Fast forward to today, in my role as the Assistant Project Director for Track and Infrastructure, the biggest challenge remains as meeting the fixed event date. On other projects, you can sometimes negotiate extensions of time or progressive handover of completed areas. However, for the Singapore Grand Prix, everything must be ready for more than 250,000 spectators and the global TV audience of hundreds of millions. This sees our team managing works around the clock during the final weeks leading up to the event, which requires complex planning.
...for the Singapore Grand Prix, everything must be ready for more than 250,000 spectators and the global TV audience of hundreds of millions.
In addition, building a world standard Grade 1 FIA motor racing circuit in the middle of a functioning city can be complicated too, which is why we plan the installation of most of the infrastructure so that it sits adjacent to, and not on, public roads. This allows for progressive installation in the weeks leading up to the event without affecting the flow of traffic, and also minimises the work required to complete the circuit when roads are closed only 36 hours prior to the official Track Inspection. We also dismantle sections of the circuit every day and allow public vehicle access to selected areas to alleviate traffic congestion during the morning peak hours.
No doubt, the Singapore Grand Prix is a very intense but rewarding project to be involved. On a typical construction project, the design, construction and close-out can take years, but within a 12-month period, we plan, install, operate and dismantle the Marina Bay Circuit and its associated infrastructure, including the track barriers and fences, track lighting system, grandstands, corporate facilities, power distribution, area lighting, communication systems, security fencing, temporary buildings and pedestrian overpasses. It certainly entails a great deal of planning, and interestingly, it still surprises many people when they learn that we work year-round on the event just for a three-day affair.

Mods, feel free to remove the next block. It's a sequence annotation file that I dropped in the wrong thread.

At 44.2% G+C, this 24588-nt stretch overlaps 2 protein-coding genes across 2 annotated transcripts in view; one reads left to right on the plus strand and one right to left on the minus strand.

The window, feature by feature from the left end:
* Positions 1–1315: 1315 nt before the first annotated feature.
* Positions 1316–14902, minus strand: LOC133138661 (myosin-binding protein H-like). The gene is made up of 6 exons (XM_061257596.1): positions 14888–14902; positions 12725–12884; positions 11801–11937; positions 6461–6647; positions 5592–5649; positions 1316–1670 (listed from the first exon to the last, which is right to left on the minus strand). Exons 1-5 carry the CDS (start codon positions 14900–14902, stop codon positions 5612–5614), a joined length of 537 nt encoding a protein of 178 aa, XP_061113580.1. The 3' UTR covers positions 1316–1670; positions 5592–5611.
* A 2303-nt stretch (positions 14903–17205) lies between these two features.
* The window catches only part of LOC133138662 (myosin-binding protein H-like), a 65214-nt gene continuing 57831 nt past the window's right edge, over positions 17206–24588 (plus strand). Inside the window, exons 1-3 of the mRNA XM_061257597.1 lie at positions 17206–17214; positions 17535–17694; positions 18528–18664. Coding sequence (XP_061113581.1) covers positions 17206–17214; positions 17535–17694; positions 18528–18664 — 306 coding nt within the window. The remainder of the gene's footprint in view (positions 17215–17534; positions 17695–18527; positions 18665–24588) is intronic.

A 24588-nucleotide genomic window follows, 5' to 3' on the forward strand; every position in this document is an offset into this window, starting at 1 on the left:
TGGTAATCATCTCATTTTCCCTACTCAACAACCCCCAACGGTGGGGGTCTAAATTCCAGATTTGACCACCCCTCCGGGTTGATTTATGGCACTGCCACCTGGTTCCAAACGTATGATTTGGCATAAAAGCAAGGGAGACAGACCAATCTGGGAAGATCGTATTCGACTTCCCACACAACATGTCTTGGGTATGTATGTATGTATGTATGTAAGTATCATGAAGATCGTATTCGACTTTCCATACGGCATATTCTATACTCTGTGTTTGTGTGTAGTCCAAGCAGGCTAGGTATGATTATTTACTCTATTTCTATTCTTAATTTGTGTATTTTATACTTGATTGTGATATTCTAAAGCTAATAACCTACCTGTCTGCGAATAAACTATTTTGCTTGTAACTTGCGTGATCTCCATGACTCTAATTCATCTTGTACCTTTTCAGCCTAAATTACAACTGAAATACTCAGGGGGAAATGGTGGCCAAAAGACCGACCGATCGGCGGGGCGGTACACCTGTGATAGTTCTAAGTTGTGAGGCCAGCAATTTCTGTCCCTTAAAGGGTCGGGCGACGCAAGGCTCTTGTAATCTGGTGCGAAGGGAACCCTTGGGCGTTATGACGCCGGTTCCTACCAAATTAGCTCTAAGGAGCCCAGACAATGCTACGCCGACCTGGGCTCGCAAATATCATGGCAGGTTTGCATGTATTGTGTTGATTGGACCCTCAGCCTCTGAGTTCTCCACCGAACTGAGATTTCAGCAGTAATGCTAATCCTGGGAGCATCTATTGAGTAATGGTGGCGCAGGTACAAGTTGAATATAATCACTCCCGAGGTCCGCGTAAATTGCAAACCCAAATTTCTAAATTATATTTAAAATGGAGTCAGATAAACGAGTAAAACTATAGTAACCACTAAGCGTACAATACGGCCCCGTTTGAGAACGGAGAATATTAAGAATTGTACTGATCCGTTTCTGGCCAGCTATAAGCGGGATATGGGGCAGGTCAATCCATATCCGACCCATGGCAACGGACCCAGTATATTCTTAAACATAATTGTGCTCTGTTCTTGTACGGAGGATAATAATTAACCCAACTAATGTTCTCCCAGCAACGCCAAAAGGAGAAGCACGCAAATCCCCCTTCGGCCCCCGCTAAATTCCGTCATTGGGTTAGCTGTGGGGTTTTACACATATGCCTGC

Despite having been involved in the planning and implementation of 11 world-scale events, nothing really beats the excitement of the Singapore Grand Prix. I have been on the project since its inaugural event in 2008 and am fortunate enough to be working on the eighth Singapore Grand Prix. Hearing the Mercedes AMG V8 of the Safety Car for the track systems test, I know the race will run as planned and once again our team has successfully delivered another Grand Prix. I am proud that our team brings such energy, experience and best practice integrated project management to this unique project.
... the Singapore Grand Prix is a very intense but rewarding project to be involved.
The Singapore Grand Prix project has provided me an amazing opportunity to live and work in South East Asia. I also consider it to be my "gateway" opportunity that has provided me the chance to work on a number of other projects throughout the region including hospitality, manufacturing and infrastructure projects in Singapore, Malaysia, Sri Lanka and Thailand.
For those who have an interest in working in motorsports – pursue it! You do not have to be an engineer like me who builds the circuit, but there are many different roles in the motorsport industry that are right at the heart of the sport. Throughout my experience, I have seen many of those who started as volunteers at motorsports events progress into full-time paid careers. Ultimately, if you have a passion and enthusiasm for it, there are opportunities.